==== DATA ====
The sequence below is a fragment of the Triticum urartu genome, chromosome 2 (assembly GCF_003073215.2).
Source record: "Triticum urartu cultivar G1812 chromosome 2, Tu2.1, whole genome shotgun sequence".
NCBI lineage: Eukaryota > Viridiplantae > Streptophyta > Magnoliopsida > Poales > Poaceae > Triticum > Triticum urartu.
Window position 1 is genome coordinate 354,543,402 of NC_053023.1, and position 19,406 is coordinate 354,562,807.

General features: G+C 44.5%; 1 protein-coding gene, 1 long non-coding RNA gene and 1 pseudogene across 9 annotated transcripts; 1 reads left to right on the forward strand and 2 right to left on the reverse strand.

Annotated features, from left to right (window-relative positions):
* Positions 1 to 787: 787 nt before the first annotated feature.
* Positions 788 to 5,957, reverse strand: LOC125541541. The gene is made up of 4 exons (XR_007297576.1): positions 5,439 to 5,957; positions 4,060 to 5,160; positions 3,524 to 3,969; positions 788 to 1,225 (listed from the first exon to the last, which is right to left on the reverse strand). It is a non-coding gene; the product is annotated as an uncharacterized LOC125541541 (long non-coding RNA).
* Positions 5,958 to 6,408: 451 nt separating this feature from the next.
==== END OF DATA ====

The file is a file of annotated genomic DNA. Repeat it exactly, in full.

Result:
The sequence below is a fragment of the Triticum urartu genome, chromosome 2 (assembly GCF_003073215.2).
Source record: "Triticum urartu cultivar G1812 chromosome 2, Tu2.1, whole genome shotgun sequence".
NCBI lineage: Eukaryota > Viridiplantae > Streptophyta > Magnoliopsida > Poales > Poaceae > Triticum > Triticum urartu.
Window position 1 is genome coordinate 354,543,402 of NC_053023.1, and position 19,406 is coordinate 354,562,807.

General features: G+C 44.5%; 1 protein-coding gene, 1 long non-coding RNA gene and 1 pseudogene across 9 annotated transcripts; 1 reads left to right on the forward strand and 2 right to left on the reverse strand.

Annotated features, from left to right (window-relative positions):
* Positions 1 to 787: 787 nt before the first annotated feature.
* Positions 788 to 5,957, reverse strand: LOC125541541. The gene is made up of 4 exons (XR_007297576.1): positions 5,439 to 5,957; positions 4,060 to 5,160; positions 3,524 to 3,969; positions 788 to 1,225 (listed from the first exon to the last, which is right to left on the reverse strand). It is a non-coding gene; the product is annotated as an uncharacterized LOC125541541 (long non-coding RNA).
* Positions 5,958 to 6,408: 451 nt separating this feature from the next.